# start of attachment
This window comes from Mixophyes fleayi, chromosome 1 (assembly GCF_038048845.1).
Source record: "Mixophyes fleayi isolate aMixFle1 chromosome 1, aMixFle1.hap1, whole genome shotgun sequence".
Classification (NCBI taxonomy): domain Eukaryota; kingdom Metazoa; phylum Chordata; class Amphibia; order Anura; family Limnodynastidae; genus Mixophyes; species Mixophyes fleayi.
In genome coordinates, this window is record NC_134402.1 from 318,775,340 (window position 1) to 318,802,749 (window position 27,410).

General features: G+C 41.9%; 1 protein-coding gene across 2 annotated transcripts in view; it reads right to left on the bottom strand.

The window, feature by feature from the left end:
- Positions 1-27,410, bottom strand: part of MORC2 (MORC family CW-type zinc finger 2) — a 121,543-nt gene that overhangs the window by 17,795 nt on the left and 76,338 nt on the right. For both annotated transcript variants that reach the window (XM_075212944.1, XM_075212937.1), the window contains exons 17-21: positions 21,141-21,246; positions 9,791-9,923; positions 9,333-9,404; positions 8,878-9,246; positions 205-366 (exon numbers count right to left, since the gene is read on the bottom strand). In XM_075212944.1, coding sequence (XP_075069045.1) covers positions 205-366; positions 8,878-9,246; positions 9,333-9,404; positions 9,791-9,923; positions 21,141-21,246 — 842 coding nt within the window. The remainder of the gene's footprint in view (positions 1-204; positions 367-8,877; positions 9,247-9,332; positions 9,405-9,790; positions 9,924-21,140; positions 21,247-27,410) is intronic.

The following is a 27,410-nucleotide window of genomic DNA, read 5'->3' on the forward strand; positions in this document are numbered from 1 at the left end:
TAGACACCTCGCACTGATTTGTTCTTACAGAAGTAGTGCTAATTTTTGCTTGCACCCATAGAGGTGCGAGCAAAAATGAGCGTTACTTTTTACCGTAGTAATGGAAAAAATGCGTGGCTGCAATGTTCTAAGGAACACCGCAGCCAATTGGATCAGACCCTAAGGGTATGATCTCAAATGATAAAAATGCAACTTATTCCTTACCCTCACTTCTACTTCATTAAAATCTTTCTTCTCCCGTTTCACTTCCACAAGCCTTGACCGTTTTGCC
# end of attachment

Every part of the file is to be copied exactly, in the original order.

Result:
This window comes from Mixophyes fleayi, chromosome 1 (assembly GCF_038048845.1).
Source record: "Mixophyes fleayi isolate aMixFle1 chromosome 1, aMixFle1.hap1, whole genome shotgun sequence".
Classification (NCBI taxonomy): domain Eukaryota; kingdom Metazoa; phylum Chordata; class Amphibia; order Anura; family Limnodynastidae; genus Mixophyes; species Mixophyes fleayi.
In genome coordinates, this window is record NC_134402.1 from 318,775,340 (window position 1) to 318,802,749 (window position 27,410).

General features: G+C 41.9%; 1 protein-coding gene across 2 annotated transcripts in view; it reads right to left on the bottom strand.

The window, feature by feature from the left end:
- Positions 1-27,410, bottom strand: part of MORC2 (MORC family CW-type zinc finger 2) — a 121,543-nt gene that overhangs the window by 17,795 nt on the left and 76,338 nt on the right. For both annotated transcript variants that reach the window (XM_075212944.1, XM_075212937.1), the window contains exons 17-21: positions 21,141-21,246; positions 9,791-9,923; positions 9,333-9,404; positions 8,878-9,246; positions 205-366 (exon numbers count right to left, since the gene is read on the bottom strand). In XM_075212944.1, coding sequence (XP_075069045.1) covers positions 205-366; positions 8,878-9,246; positions 9,333-9,404; positions 9,791-9,923; positions 21,141-21,246 — 842 coding nt within the window. The remainder of the gene's footprint in view (positions 1-204; positions 367-8,877; positions 9,247-9,332; positions 9,405-9,790; positions 9,924-21,140; positions 21,247-27,410) is intronic.

The following is a 27,410-nucleotide window of genomic DNA, read 5'->3' on the forward strand; positions in this document are numbered from 1 at the left end:
TAGACACCTCGCACTGATTTGTTCTTACAGAAGTAGTGCTAATTTTTGCTTGCACCCATAGAGGTGCGAGCAAAAATGAGCGTTACTTTTTACCGTAGTAATGGAAAAAATGCGTGGCTGCAATGTTCTAAGGAACACCGCAGCCAATTGGATCAGACCCTAAGGGTATGATCTCAAATGATAAAAATGCAACTTATTCCTTACCCTCACTTCTACTTCATTAAAATCTTTCTTCTCCCGTTTCACTTCCACAAGCCTTGACCGTTTTGCC